Many of the artefacts from this period were found in the 19th century in this remote desert region. Chinese foreign policy to the north and west now had to deal with Turkic nomads, who were becoming the most dominant ethnic group in Central Asia. The Sui stirred trouble and conflict amongst ethnic groups against the Turks. As early as the Sui Dynasty, the Turks had become a major militarised force employed by the Chinese. When the Khitans began raiding north-east China in , a Chinese general led 20, Turks against them, distributing Khitan livestock and women to the Turks as a reward.http://studio.bluetangent.org/myta-conocer-chicos-castellon.php
Russia's Protectorates in Central Asia : Bukhara and Khiva, 1865-1924
Throughout the Tang Dynasty until the end of , there were approximately ten Turkic generals serving under the Tang. Civil war in China was almost totally diminished by , along with the defeat in of the Ordos Chinese warlord Liang Shidu ; after these internal conflicts, the Tang began an offensive against the Turks. After this military victory, Emperor Taizong won the title of Great Khan amongst the various Turks in the region who pledged their allegiance to him and the Chinese empire with several thousand Turks traveling into China to live at Chang'an.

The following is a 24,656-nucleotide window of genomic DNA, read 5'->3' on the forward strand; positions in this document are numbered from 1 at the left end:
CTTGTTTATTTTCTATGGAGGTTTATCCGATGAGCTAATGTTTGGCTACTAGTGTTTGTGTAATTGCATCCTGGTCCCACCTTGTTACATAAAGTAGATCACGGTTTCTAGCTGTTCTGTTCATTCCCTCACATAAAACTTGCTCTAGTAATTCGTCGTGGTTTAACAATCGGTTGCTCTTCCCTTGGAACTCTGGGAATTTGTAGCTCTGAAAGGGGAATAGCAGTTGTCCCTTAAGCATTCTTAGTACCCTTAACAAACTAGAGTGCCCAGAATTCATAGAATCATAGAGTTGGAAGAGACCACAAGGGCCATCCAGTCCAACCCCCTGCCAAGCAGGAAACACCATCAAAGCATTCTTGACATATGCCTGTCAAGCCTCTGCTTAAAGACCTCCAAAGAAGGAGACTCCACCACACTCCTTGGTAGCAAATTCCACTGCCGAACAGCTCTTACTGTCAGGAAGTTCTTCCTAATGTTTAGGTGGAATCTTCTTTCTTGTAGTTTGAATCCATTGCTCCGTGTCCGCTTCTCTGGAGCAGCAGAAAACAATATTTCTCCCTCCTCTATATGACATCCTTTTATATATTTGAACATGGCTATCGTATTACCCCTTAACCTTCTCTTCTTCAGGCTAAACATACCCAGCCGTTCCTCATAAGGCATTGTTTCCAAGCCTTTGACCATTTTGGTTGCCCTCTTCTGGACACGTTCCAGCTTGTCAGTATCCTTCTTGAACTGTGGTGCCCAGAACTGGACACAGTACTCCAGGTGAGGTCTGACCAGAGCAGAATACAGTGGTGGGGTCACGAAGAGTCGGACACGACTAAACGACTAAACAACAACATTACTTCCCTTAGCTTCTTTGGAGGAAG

On June 11, , Emperor Taizong also sent envoys to the Xueyantuo bearing gold and silk in order to persuade the release of enslaved Chinese prisoners who were captured during the transition from Sui to Tang from the northern frontier; this embassy succeeded in freeing 80, Chinese men and women who were then returned to China.
While the Turks were settled in the Ordos region former territory of the Xiongnu , the Tang government took on the military policy of dominating the central steppe. Like the earlier Han Dynasty, the Tang Dynasty, along with Turkic allies like the Uyghurs, conquered and subdued Central Asia during the s and s. Taizong also launched campaigns against the oasis states of the Tarim Basin , beginning with the annexation of Gaochang in Tang hegemony beyond the Pamir Mountains in modern Tajikistan and Afghanistan ended with revolts by the Turks, but the Tang retained a military presence in Xinjiang.
These holdings were later invaded by the Tibetan Empire to the south in The Tang Empire competed with the Tibetan Empire for control of areas in Inner and Central Asia, which was at times settled with marriage alliances such as the marrying of Princess Wencheng d. Shakabpa believes that the tradition is in error and that "those histories reporting the arrival of Chinese troops are not correct" and claims that the event is mentioned neither in the Chinese annals nor in the manuscripts of Dunhuang.